4. Containers running rogue or malicious processes

In a sprawling environment with a container having an average lifespan of hours or even minutes, monitoring running container processes can be particularly challenging. In other words, the rapid churn of containers make it near impossible for mere mortals to monitor which container processes are running at any given time, let alone identify unnecessary or malicious processes.


Instead of waiting for a successful breach to notify you that a malicious process was running in a container and affecting container security, limit the number and types of processes that can run. There are two ways to mitigate this risk. You can use Docker’s CAP ADD feature to add only those Linux capabilities necessary for a container to run properly and achieve its goal and use CAP DROP to remove all unnecessary capabilities.

As an additional mitigation step, you can also set PID limits such that you’re limiting your container to only run a set number of processes that conforms with what’s required for the container to achieve its goal. This will not only prevent fork bombs but also ensure that malicious processes such as reverse shells and remote code injections are being prevented from running.

5. Containers that are not properly isolated from the host

It’s a double-edged sword when it comes to container security. Their immutable nature, combined with their short life span and limited functionality, offers several security benefits. Containers, however, can also be a vector for attacking the underlying host. We mentioned earlier that containers running the privileged flag pose this risk. There are many other misconfigurations that can put the underlying host at risk.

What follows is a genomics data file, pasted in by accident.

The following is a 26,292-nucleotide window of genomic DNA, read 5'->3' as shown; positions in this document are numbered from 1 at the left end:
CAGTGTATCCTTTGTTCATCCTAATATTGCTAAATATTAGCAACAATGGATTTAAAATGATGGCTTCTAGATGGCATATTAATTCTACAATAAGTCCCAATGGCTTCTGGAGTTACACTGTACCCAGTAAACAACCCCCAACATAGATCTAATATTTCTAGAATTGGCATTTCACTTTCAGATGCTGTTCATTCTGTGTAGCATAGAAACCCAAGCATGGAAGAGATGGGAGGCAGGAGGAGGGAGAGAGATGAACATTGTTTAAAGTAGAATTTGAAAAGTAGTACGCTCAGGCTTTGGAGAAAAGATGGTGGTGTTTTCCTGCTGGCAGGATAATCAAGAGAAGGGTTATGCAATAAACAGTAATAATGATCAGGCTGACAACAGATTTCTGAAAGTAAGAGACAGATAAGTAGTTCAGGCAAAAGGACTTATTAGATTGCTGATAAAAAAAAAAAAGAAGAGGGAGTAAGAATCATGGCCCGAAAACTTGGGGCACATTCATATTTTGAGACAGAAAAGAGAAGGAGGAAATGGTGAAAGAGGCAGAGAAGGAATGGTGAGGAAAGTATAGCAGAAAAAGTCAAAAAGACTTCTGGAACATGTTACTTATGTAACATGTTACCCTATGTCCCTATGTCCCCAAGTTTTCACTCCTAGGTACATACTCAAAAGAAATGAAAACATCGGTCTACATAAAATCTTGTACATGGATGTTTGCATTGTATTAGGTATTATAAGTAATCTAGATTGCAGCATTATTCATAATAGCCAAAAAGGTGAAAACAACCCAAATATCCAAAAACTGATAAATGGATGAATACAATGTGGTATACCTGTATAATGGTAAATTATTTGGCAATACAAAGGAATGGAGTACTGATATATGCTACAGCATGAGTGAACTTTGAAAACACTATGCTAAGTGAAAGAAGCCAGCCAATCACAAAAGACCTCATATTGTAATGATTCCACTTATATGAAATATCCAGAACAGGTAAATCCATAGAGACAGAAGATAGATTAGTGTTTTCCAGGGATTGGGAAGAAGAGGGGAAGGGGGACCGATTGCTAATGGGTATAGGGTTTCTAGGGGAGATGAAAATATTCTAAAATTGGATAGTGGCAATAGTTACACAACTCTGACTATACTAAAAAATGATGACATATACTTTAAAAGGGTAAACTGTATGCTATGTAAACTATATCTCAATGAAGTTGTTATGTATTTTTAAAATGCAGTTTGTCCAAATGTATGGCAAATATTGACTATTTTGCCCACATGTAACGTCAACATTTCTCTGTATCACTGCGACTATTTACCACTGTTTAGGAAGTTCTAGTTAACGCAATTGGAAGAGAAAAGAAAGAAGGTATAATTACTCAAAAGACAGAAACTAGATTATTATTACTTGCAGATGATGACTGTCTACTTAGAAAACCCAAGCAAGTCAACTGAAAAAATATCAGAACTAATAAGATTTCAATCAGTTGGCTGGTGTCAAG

There are several steps you can take to further isolate containers from the host. Below are just two examples:

  • Don’t share the host’s network namespace. Doing so could put you at risk of a container shutting down the Docker host.
  • Don’t share the host’s process namespaces. Doing so would allow a container to see all of the processes running on a host system, which leaves the processes on the host at risk of being manipulated or shut down.

Containers have given rise to microservices and DevOps practices, leading to faster development and release cycles. They’ve increased collaboration between developers and security teams. Properly securing containers comes down to following known security best practices and ensuring that security is embedded into the container life cycle rather than treated as an afterthought

About the Author:Ali Golshan With a passion for building disruptive products, Ali Golshan is Co-founder and CTO for StackRox, where he oversees the company’s technology strategy and roadmap. Prior to StackRox, Ali was the Founder & CTO of Cyphort (acquired by Juniper Networks) and led the company’s product strategy and research initiatives

Editor’s Note: The opinions expressed in this guest author article are solely those of the contributor, and do not necessarily reflect those of Tripwire, Inc.